Our interviews in Higher Blackley revealed a community with a strong work ethic that’s facing economic difficulties as a result of the proliferation of low-paid and insecure jobs. The barriers are especially high for women who are reluctant to travel long distances to work in case their children get ill and need care. Higher Blackley was once full of industry. At its peak in 1961, for example, the chemical giant ICI used to employ 14,000 people, but now the factory has closed and the main employers are the supermarkets that are situated at either end of the neighbourhood.

The legacy of de-industrialisation in the area continues to have a significant impact on working-class communities because secure, higher-paying jobs at companies like ICI no longer exist. As Paul said in an interview, a thirty-five year old man who has always been in paid work, “Working class nowadays, you’re struggling anyway.” This was a consistent view across the groups we worked with. “The jobs market churns people out. There are loads of jobs, but not much proper work for people” as local activist Tony Wright put it.

The third common theme we found was a declining faith in politicians as a force capable of addressing these problems. Jane Fearns, one of the participants in another project called Everyday Life in Salford, told us that “politicians don’t live our lives and have no intention of living our lives…they just make the decisions about our lives, even though they know nothing about it.”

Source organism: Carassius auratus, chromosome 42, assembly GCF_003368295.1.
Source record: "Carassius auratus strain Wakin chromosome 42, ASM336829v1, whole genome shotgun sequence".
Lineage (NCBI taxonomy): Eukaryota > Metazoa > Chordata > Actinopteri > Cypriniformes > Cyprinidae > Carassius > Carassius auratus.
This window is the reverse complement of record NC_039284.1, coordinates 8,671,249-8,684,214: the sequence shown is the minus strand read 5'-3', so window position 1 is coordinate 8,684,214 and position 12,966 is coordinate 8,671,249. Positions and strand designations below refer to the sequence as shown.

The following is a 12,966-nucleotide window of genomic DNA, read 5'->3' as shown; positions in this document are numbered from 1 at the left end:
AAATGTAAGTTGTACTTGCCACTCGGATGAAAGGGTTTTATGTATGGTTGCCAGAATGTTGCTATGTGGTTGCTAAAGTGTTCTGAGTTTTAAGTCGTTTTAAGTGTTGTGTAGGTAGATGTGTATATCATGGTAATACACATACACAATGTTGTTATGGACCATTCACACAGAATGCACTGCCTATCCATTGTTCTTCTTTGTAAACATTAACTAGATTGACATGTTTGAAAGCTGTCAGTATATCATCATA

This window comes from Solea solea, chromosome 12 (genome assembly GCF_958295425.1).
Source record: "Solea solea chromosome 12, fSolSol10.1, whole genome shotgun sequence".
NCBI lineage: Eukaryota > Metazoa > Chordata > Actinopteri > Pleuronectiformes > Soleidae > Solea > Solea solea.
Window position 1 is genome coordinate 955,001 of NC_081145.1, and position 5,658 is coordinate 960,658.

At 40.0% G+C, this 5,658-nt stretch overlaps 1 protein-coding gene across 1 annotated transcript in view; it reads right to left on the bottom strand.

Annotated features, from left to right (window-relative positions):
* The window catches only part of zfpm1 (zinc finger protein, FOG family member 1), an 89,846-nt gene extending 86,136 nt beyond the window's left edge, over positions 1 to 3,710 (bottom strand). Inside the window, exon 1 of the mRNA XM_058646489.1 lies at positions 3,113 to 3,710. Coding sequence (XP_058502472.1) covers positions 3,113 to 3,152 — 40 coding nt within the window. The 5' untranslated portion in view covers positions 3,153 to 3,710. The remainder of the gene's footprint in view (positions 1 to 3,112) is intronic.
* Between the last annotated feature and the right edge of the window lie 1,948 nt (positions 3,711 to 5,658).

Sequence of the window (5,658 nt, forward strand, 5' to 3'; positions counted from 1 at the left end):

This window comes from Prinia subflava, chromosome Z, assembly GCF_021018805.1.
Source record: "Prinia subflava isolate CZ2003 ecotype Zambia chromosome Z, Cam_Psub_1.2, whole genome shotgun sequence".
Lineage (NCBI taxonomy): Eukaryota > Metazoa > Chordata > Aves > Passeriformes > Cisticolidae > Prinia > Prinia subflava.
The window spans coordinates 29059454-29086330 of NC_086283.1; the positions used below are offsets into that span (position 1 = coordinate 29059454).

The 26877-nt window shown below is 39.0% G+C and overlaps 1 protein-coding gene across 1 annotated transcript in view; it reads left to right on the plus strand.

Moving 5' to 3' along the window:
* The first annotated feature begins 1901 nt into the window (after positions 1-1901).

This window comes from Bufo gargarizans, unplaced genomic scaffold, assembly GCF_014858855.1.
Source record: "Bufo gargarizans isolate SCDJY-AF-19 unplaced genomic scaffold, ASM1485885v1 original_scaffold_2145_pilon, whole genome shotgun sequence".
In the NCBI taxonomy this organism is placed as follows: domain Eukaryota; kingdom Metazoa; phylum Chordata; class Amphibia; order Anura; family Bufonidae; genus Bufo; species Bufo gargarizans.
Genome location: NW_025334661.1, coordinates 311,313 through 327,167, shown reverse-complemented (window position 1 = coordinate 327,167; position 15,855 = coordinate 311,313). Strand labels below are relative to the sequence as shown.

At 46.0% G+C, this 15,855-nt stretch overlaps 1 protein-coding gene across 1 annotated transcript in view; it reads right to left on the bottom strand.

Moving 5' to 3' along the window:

This sentiment reflects what many people feel: that politicians don’t represent the communities that elect them and don’t understand the consequences of their decisions. It sometimes seems as though politicians are governing from the moon, so there’s little point in getting involved in formal politics as a means of improving people’s lives. In that case, where else can communities look for support and inspiration?

The answer from the groups was clear—we should look to ourselves and the organizations we create. For example, the Seedly and Langworthy Trust (SALT) in Salford is transforming empty properties into homes for people to live in, ensuring that they have a decent landlord and using the revenue derived from rents for social projects that benefit the wider community. This challenges the conservative consensus that the housing crisis is caused by a lack of new housing, and that the profits that are generated from housing need to be privatized.